Trying to regain my composure I waddle to the garden pool Where Mark is fishing, with Dougie watching. Having now returned empty-handed from attempting to find the missing guests. Mark is quickly shown a different cast to help deal with the high bank that you have to fish from on the Garden pool, and I return to the top of the pool and begin to start fishing again, employing the new learned technique. With the first cast begins the total collapse of my casting, I appear to have become a ham-fisted idiot, with every worsening cast my rage boils at myself. Now cursing and berating myself under my breath, streaming combinations of insults and swears that only real rage brings. Dougie spots my decent into chaos and comes to my aid, his patience and resolve to get me back on track was amazing but it seemed to be a lost cause, as we sort one part of my cast another part dissolved and with it embarrassment and rage fizzled away within me I think we spent an hour beat our heads against the brick…crumbling wall that my cast had descended in to. My right shoulder screamed in pain as did my back, and I am almost sure I could hear my pride in there aswell! I should have walked away and taken a break but I didn’t and really can’t thank Dougie enough for is endless help. Eventually broken dougie calls lunch! And my weary body and patience could get a rest.

The Upper slab pool looking down Stream to the lower slab pool and Mark with Dougie

The Upper slab pool looking down Stream to the lower slab pool and Mark with Doug

Following lunch we began fishing through the pool in front of the main hut, and alas the cast was still a shambles it creaked and fell apart with every second cast and Dougie battled on trying to help even trying me on a larger heavier rod in an attempt to slow me down. But the damage was done to body, confidence and focus, I trough in my hat and called it a day dragged myself from the river dejected by failure, rage and the kicking my pride had taken.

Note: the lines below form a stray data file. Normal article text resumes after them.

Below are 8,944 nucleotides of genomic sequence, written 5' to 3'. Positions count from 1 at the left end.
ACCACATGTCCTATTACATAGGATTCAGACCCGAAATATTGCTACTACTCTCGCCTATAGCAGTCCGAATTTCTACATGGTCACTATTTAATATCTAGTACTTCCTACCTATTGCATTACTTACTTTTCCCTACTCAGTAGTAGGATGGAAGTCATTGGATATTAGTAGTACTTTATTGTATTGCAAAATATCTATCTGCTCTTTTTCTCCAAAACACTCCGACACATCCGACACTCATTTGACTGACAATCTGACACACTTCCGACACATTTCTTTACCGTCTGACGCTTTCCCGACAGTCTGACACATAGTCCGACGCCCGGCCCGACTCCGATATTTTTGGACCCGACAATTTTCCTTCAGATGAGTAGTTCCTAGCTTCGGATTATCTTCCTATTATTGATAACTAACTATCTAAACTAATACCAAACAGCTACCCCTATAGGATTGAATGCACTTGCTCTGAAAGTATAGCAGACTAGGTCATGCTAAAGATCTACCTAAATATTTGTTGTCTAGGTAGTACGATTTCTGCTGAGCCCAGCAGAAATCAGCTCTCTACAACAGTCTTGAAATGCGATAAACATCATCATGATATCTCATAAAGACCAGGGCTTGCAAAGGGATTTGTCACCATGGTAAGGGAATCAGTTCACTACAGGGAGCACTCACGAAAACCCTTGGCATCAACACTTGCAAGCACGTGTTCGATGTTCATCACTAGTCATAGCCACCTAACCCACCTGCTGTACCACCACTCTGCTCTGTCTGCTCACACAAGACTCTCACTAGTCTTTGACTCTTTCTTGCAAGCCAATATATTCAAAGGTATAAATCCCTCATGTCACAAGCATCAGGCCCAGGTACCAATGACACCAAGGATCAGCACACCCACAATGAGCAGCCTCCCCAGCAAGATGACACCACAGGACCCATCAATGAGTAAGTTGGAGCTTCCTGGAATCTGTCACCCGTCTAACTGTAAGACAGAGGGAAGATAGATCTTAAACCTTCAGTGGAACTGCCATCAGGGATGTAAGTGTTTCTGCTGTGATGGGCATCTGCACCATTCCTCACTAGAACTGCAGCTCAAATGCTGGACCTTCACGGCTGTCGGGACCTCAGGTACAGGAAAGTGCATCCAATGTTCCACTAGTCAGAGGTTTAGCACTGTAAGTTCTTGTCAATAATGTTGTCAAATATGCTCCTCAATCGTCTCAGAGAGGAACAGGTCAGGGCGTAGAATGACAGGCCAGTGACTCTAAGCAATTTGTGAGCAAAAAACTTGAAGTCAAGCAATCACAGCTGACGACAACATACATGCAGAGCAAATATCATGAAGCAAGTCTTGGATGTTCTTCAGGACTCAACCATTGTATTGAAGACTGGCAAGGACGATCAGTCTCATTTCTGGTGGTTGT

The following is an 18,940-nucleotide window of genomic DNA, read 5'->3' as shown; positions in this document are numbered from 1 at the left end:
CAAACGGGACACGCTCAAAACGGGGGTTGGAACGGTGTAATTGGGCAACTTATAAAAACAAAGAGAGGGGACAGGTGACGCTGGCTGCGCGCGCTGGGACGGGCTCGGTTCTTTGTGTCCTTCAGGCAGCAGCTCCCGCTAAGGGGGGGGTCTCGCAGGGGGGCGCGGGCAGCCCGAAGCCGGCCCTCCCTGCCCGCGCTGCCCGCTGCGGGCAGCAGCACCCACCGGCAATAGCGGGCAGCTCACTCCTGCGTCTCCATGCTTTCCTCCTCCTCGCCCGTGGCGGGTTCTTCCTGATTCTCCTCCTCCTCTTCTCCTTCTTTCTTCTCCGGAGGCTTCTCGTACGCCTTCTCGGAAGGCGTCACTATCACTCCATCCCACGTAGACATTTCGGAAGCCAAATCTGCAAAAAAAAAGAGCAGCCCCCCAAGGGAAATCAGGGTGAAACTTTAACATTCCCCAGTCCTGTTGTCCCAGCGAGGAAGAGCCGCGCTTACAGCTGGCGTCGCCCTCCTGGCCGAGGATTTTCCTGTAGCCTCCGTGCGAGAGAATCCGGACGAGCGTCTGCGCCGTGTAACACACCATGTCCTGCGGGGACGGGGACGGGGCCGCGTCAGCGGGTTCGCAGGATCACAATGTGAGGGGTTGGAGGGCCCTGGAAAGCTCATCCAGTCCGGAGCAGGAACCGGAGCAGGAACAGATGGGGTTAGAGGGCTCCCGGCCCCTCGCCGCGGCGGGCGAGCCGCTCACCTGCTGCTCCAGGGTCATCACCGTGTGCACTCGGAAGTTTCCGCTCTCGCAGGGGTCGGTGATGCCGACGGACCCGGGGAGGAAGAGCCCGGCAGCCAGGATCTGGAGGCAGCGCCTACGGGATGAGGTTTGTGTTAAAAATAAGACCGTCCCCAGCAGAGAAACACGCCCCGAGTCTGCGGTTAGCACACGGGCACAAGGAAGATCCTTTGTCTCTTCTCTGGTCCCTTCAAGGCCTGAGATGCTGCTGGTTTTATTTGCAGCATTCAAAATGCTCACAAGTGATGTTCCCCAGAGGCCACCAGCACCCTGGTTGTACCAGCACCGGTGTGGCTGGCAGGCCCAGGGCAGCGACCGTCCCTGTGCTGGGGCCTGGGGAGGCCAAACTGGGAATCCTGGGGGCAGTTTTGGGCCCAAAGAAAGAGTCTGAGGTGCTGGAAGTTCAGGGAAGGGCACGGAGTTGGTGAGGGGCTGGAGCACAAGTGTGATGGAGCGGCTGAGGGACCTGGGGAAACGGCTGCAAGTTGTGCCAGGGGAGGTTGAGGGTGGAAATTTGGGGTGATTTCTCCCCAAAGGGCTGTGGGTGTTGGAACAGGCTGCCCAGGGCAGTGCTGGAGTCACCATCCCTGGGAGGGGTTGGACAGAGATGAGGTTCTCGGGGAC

Pana Boat 'o' Fiddich Pool

Marks first casts on the final pool of the day Boat “o” Fiddich I chose to spectate for this Pool.

So from the Shambles what can I take? Casting should never be painful! clearly I was using my right shoulder to try to impart power into the cast, a trout habit that is utterly redundant in the spey cast, the over use of my shoulder inflamed old rugby injuries which now inflamed stopped me from moving and turning as I should have, and stiffened up. To compensate for this I seemed to speed up the whole cast which didn’t allow time for a D loop to form and I was in variably on almost every cast pulling my anchor point, these combined and stopped me loading the rod, which in turn ment I had to work harder and apply more power. A vicious circle! Listen to the ghillie! he is truly an invaluable source of knowledge and skills, A good ghillie like Dougie Ross is worth their weight in gold to the fly-fisher and don’t let your pride get the better of you listen to everything and learn! also listen to Ur body if your sore. stop, breath, slow it down and walk away for a minute the river will still be there in 10 minutes time and remember it’s not just about catching a fish drink in where you are Scotland is gorgeous and breath-taking so breath in the location as much as the fishing. Again thank you Dougie for your patience and resolve. I spent saturday on the River Deveron, 300 meters from my front door. No fly on my line but I went through the motions like a novice. Cast after cast sorting out the shamble, hearing and heeding Dougies advice, rebuilding my cast and confidence ready for my next adventure. Knowing that every time every time I go fishing I learn and importantly being open to learning is part of the fun for me.